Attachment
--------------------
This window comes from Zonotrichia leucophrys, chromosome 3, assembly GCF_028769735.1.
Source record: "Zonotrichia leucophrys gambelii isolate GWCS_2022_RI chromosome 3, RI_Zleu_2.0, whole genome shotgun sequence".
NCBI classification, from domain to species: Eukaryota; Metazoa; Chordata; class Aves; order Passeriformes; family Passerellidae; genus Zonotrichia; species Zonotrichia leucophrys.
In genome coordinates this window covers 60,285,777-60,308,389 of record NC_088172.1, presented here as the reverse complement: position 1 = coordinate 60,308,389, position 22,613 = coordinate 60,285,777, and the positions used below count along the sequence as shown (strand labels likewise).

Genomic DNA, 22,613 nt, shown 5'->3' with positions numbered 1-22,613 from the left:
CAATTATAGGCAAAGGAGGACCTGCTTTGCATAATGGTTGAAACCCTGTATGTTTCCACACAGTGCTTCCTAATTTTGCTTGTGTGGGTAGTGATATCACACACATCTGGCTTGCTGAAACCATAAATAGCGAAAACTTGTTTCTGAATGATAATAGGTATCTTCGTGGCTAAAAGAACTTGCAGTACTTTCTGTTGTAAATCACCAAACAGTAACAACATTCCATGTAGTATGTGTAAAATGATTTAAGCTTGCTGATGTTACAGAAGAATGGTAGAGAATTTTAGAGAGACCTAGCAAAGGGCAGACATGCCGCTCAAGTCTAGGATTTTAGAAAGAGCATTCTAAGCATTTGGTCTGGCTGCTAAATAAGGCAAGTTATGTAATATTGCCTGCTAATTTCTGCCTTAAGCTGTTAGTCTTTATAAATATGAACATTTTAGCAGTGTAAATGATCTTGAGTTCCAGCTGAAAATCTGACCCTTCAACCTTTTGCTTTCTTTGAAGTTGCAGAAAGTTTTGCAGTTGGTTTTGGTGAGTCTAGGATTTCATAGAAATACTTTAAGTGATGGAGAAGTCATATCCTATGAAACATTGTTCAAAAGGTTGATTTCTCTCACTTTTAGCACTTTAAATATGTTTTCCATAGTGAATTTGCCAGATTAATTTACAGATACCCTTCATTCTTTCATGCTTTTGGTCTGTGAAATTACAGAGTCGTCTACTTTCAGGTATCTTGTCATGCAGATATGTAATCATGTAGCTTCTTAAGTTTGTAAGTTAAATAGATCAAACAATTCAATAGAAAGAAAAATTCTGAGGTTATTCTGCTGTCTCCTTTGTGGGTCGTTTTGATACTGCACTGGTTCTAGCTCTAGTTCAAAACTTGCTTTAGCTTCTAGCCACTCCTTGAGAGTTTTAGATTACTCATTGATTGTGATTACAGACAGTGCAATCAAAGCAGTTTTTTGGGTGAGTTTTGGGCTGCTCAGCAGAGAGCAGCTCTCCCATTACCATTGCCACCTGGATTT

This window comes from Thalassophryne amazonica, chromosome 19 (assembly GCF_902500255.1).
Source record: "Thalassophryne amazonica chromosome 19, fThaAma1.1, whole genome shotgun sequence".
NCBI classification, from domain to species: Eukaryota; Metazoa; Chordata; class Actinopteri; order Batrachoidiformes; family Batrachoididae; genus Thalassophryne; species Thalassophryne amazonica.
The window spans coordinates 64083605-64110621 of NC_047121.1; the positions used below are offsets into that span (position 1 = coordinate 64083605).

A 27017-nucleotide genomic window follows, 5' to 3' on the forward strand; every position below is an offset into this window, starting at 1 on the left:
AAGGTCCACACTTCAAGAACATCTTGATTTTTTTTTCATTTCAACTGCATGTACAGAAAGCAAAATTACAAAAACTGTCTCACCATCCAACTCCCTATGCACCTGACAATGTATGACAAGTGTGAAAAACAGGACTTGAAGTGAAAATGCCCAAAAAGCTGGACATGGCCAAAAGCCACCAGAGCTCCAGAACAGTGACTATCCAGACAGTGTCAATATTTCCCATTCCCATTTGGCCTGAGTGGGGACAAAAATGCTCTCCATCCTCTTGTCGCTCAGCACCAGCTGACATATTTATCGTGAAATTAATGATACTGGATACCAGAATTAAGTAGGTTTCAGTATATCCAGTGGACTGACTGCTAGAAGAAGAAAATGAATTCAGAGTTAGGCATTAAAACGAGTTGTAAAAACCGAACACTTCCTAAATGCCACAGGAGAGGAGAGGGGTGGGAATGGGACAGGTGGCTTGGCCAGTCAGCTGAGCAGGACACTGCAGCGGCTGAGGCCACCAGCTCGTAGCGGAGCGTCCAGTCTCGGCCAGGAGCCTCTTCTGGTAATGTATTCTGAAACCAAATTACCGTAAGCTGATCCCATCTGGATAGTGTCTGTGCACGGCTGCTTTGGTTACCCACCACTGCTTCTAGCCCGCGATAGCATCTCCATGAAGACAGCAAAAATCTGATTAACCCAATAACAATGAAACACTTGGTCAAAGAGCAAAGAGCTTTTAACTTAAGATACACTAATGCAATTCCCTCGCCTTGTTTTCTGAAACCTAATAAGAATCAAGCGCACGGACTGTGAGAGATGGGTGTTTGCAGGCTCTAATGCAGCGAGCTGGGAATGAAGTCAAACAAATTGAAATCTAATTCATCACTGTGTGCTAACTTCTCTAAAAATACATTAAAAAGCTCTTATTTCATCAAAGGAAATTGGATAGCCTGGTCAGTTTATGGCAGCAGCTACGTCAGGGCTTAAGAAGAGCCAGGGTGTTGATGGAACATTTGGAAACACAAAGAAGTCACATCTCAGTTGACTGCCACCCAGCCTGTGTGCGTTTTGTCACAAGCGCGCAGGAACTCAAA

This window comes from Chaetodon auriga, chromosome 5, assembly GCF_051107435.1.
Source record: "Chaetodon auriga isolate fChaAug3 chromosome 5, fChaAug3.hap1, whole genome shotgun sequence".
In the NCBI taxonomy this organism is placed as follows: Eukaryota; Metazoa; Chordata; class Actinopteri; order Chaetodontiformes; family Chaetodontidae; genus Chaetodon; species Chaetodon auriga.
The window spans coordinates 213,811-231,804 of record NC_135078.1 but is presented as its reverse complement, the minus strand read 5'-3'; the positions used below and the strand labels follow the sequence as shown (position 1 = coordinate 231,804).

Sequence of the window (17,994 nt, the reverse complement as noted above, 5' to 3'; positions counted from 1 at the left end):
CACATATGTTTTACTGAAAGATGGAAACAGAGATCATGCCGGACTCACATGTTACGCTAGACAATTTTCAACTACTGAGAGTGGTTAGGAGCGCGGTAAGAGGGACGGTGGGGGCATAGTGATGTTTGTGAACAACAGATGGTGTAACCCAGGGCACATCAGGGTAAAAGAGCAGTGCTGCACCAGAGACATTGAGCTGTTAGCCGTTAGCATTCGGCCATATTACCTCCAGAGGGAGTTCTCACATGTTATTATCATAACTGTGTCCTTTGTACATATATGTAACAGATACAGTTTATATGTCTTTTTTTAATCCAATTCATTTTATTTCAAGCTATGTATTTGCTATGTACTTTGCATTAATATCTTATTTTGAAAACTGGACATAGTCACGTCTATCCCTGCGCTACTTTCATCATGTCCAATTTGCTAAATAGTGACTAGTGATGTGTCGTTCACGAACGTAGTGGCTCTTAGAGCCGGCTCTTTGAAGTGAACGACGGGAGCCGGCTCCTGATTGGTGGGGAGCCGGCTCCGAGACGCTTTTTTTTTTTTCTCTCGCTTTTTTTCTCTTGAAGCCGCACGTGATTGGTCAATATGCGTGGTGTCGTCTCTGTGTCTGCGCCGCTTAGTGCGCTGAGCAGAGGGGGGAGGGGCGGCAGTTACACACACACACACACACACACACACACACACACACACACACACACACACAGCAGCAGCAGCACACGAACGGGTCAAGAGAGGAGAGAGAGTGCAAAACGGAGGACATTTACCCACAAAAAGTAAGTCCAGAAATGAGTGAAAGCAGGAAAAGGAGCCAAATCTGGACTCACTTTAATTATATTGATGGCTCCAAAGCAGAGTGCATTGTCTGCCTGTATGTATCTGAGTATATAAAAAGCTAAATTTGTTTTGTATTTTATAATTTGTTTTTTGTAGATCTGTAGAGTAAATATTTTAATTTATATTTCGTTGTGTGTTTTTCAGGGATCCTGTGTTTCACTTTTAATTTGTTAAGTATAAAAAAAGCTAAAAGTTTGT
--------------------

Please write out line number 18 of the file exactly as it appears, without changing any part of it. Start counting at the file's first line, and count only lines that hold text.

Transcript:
CACATATGTTTTACTGAAAGATGGAAACAGAGATCATGCCGGACTCACATGTTACGCTAGACAATTTTCAACTACTGAGAGTGGTTAGGAGCGCGGTAAGAGGGACGGTGGGGGCATAGTGATGTTTGTGAACAACAGATGGTGTAACCCAGGGCACATCAGGGTAAAAGAGCAGTGCTGCACCAGAGACATTGAGCTGTTAGCCGTTAGCATTCGGCCATATTACCTCCAGAGGGAGTTCTCACATGTTATTATCATAACTGTGTCCTTTGTACATATATGTAACAGATACAGTTTATATGTCTTTTTTTAATCCAATTCATTTTATTTCAAGCTATGTATTTGCTATGTACTTTGCATTAATATCTTATTTTGAAAACTGGACATAGTCACGTCTATCCCTGCGCTACTTTCATCATGTCCAATTTGCTAAATAGTGACTAGTGATGTGTCGTTCACGAACGTAGTGGCTCTTAGAGCCGGCTCTTTGAAGTGAACGACGGGAGCCGGCTCCTGATTGGTGGGGAGCCGGCTCCGAGACGCTTTTTTTTTTTTCTCTCGCTTTTTTTCTCTTGAAGCCGCACGTGATTGGTCAATATGCGTGGTGTCGTCTCTGTGTCTGCGCCGCTTAGTGCGCTGAGCAGAGGGGGGAGGGGCGGCAGTTACACACACACACACACACACACACACACACACACACACACACACACACACAGCAGCAGCAGCACACGAACGGGTCAAGAGAGGAGAGAGAGTGCAAAACGGAGGACATTTACCCACAAAAAGTAAGTCCAGAAATGAGTGAAAGCAGGAAAAGGAGCCAAATCTGGACTCACTTTAATTATATTGATGGCTCCAAAGCAGAGTGCATTGTCTGCCTGTATGTATCTGAGTATATAAAAAGCTAAATTTGTTTTGTATTTTATAATTTGTTTTTTGTAGATCTGTAGAGTAAATATTTTAATTTATATTTCGTTGTGTGTTTTTCAGGGATCCTGTGTTTCACTTTTAATTTGTTAAGTATAAAAAAAGCTAAAAGTTTGT